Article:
Hard News by Russell Brown

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Hard News: But seriously, drug policy

52 Responses

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  • william blake, in reply to Mark Graham,

    Mark how does one "bong up" or whatever the kids call it these days, without either behaving like someone with a head injury or getting the FEAR, and hiding in the wardrobe?

    Since Mar 2010 • 380 posts Report Reply

  • Michael Savidge,

    Attachment

    With the acknowledgement that this does not imply causation nor is it even slightly fact-checked. I'm assuming that the students wouldn't lie cos they have to use proper data, right?

    Denver: population 630,000ish
    Auckland: population 1,400,00ish

    Somewhere near Wellington… • Since Nov 2006 • 324 posts Report Reply

  • Rob W, in reply to Kay,

    Thanks Kay, but you are muddling the water here. There is some interesting data that pharmaceutical cannabinoid extracts can help control (what is a tiny number of) kids with severe intractable epilepsy, but that's a pretty unusual scenario. AFAIK there are no decent trials that show the medical benefits of smoking cannabis exceed the harms, but I'd love to be corrected.

    And I have already stated I don't think it should be criminalised.

    Auckland • Since Nov 2006 • 9 posts Report Reply

  • BenWilson, in reply to Matt Crawford,

    Though, isn’t it amazing that all that public outrage, drama and energy at the start of the year has melted away to absolutely nothing just months later.

    Well, they got what they wanted, so it's not that surprising.

    Auckland • Since Nov 2006 • 10657 posts Report Reply

  • BenWilson, in reply to Rob W,

    AFAIK there are no decent trials that show the medical benefits of smoking cannabis exceed the harms, but I’d love to be corrected.

    How does that work, btw? Considering that the harms is cancer and the benefit is pain relief, how do they trade one off against the other in a medical trial? Is there a magic formula for acceptable change in pain levels vs acceptable lung cancer increase levels? How is such an acceptable formula derived in a lab? Surely it's a moral choice?

    Auckland • Since Nov 2006 • 10657 posts Report Reply

  • Russell Brown, in reply to Rob W,

    Thanks Kay, but you are muddling the water here. There is some interesting data that pharmaceutical cannabinoid extracts can help control (what is a tiny number of) kids with severe intractable epilepsy, but that’s a pretty unusual scenario. AFAIK there are no decent trials that show the medical benefits of smoking cannabis exceed the harms, but I’d love to be corrected.

    I agree and disagree with you, Rob. I agree that medical marijuana is not what it's claimed to be -- there's a lot of bullshit talked. But the chronic pain thing is worth considering. If one person perceives a subjective benefit -- feels better and can do more -- that's a result. If they stop relying on something like Tramadol, there's potentially quite a benefit. It seems worth letting them have a crack.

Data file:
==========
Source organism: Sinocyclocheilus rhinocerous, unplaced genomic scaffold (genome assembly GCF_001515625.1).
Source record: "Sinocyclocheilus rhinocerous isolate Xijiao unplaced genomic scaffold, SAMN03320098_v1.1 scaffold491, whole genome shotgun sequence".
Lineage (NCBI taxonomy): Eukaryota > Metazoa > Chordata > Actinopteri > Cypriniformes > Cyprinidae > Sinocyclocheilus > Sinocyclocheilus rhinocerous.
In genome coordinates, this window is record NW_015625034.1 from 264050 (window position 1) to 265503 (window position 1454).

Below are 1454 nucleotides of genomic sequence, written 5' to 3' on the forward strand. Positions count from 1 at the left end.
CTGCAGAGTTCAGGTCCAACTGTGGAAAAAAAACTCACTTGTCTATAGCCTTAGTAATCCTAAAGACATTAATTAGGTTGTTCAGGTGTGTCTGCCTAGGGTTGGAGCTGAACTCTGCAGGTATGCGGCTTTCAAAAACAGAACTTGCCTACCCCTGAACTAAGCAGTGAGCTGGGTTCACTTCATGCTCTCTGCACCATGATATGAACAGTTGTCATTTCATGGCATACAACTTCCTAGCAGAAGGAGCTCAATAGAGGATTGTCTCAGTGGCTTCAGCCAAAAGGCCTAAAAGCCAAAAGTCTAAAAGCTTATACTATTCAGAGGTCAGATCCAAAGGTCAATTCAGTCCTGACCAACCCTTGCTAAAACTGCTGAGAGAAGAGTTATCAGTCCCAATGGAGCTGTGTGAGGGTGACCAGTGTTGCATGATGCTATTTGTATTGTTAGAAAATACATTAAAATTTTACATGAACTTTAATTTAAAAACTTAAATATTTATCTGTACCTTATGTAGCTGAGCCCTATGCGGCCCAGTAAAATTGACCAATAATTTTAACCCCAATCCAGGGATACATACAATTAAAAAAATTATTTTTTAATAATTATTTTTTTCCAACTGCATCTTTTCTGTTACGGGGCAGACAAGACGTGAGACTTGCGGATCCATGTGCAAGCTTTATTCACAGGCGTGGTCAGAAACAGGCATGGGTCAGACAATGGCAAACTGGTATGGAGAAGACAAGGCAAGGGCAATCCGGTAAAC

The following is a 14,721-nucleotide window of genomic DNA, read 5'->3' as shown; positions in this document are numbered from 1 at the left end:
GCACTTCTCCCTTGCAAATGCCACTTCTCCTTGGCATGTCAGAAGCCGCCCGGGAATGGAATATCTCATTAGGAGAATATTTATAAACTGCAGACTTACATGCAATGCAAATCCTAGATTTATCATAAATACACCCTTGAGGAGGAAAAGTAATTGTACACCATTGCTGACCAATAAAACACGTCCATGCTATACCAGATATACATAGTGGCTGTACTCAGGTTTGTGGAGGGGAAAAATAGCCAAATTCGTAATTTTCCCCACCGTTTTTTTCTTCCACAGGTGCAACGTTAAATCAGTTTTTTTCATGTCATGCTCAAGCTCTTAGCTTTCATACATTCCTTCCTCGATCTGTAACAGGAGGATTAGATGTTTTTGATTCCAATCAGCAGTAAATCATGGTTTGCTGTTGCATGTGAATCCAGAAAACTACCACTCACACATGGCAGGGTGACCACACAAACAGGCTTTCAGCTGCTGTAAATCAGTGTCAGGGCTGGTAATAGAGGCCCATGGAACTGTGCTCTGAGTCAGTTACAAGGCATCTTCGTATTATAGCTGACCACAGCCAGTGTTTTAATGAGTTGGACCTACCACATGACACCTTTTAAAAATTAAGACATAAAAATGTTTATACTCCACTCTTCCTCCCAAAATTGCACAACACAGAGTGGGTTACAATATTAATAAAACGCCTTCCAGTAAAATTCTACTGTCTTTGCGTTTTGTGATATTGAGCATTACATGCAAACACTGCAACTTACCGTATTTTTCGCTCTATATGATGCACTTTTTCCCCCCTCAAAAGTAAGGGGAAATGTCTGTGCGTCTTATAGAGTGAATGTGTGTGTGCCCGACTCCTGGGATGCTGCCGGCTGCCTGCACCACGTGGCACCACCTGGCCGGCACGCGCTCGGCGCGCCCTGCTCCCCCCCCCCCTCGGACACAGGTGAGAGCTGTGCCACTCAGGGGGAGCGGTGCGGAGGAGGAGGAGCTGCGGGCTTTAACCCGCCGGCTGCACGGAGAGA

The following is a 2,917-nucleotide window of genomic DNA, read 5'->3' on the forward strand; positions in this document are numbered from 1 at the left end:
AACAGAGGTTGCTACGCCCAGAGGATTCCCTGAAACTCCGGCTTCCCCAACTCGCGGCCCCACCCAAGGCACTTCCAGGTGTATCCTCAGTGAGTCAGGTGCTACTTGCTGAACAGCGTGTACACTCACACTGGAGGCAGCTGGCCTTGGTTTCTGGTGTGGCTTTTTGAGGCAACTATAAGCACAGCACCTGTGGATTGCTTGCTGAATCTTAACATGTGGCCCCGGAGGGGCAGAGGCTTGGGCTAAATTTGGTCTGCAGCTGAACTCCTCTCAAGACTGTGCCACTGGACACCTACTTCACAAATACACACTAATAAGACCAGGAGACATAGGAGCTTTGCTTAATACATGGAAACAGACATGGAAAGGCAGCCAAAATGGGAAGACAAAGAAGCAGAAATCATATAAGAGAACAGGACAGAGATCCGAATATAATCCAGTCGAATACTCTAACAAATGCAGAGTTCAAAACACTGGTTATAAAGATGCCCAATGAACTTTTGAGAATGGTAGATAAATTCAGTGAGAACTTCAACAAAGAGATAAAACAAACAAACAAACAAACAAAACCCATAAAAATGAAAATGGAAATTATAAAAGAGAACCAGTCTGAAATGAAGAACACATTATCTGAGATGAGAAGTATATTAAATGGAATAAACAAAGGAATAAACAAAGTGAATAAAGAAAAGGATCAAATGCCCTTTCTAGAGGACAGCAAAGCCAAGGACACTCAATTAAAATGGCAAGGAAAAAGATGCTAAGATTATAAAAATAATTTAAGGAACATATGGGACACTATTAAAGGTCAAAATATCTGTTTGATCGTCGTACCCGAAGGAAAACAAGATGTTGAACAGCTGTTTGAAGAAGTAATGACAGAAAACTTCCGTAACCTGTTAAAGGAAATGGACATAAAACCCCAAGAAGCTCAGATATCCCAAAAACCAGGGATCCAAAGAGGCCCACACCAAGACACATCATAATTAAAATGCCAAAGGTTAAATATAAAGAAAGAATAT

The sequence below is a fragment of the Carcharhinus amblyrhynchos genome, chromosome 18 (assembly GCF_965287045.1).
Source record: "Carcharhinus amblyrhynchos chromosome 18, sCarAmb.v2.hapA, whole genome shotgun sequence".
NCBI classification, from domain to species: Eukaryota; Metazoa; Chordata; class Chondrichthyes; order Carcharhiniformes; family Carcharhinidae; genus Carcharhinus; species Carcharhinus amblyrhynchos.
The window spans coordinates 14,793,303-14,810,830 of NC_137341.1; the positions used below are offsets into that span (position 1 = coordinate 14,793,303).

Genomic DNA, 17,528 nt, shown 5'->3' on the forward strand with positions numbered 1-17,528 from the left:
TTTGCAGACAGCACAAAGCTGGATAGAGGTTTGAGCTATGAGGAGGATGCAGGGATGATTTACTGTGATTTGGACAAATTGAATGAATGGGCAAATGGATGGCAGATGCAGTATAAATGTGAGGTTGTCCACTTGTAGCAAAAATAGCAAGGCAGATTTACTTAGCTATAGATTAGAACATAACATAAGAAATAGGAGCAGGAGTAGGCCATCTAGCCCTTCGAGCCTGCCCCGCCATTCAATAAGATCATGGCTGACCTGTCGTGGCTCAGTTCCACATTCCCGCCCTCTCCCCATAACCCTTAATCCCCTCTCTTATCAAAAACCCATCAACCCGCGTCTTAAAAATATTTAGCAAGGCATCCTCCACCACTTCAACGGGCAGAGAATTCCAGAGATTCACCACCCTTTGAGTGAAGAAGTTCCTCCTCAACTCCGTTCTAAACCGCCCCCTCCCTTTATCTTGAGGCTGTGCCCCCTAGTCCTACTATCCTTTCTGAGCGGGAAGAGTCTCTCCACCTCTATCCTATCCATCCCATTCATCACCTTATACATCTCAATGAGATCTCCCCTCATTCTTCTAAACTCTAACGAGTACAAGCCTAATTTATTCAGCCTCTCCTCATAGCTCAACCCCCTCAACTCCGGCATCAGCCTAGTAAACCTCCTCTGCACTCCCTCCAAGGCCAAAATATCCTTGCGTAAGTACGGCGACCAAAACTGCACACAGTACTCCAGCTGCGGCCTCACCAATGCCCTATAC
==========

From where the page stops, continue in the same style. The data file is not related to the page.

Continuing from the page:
Auckland • Since Nov 2006 • 22848 posts Report Reply

  • Russell Brown, in reply to BenWilson,

    Is there a magic formula for acceptable change in pain levels vs acceptable lung cancer increase levels?

    Fwiw, the evidence on marijuana smoking and lung cancer is more conflicted than it is for tobacco smoking.

    Auckland • Since Nov 2006 • 22848 posts Report Reply

  • Jake Starrow, in reply to Russell Brown,

    What an informative, incisive article. Food, or should that be hooch, for thought. Congrats Mr Brown.

    Since Sep 2014 • 77 posts Report Reply

  • nzlemming, in reply to Russell Brown,

    The study, published in the Lancet, shows daily cannabis users under the age of 17 were 60 per cent less likely to complete high school or attend university and were nearly seven times more likely to attempt suicide.

    I’m curious as to which is the cause and which is effect. Perhaps those with suicidal tendencies try weed on the way to their destination, and find it deficient in resolving their perceived problems. Perhaps the losers in the education lottery turn to pot to soften their harsh reality.

    I stress that I don’t know the answer, but I do wonder if the questions are being asked. The fact that the study is listed in the psychiatry section of the Lancet troubles me a little – if you go hunting for dysfunction, you’ll find it. I’m not hugely in favour of kids having drugs, just as I’m not down with them having grog. I just hope the study is being solidly peer-reviewed because it’s the sort of thing that policy gets based on and it needs to be right. If kids are already failing within the system and are turning to drugs because of that, what needs to be fixed is what’s causing them to fail, not their habit.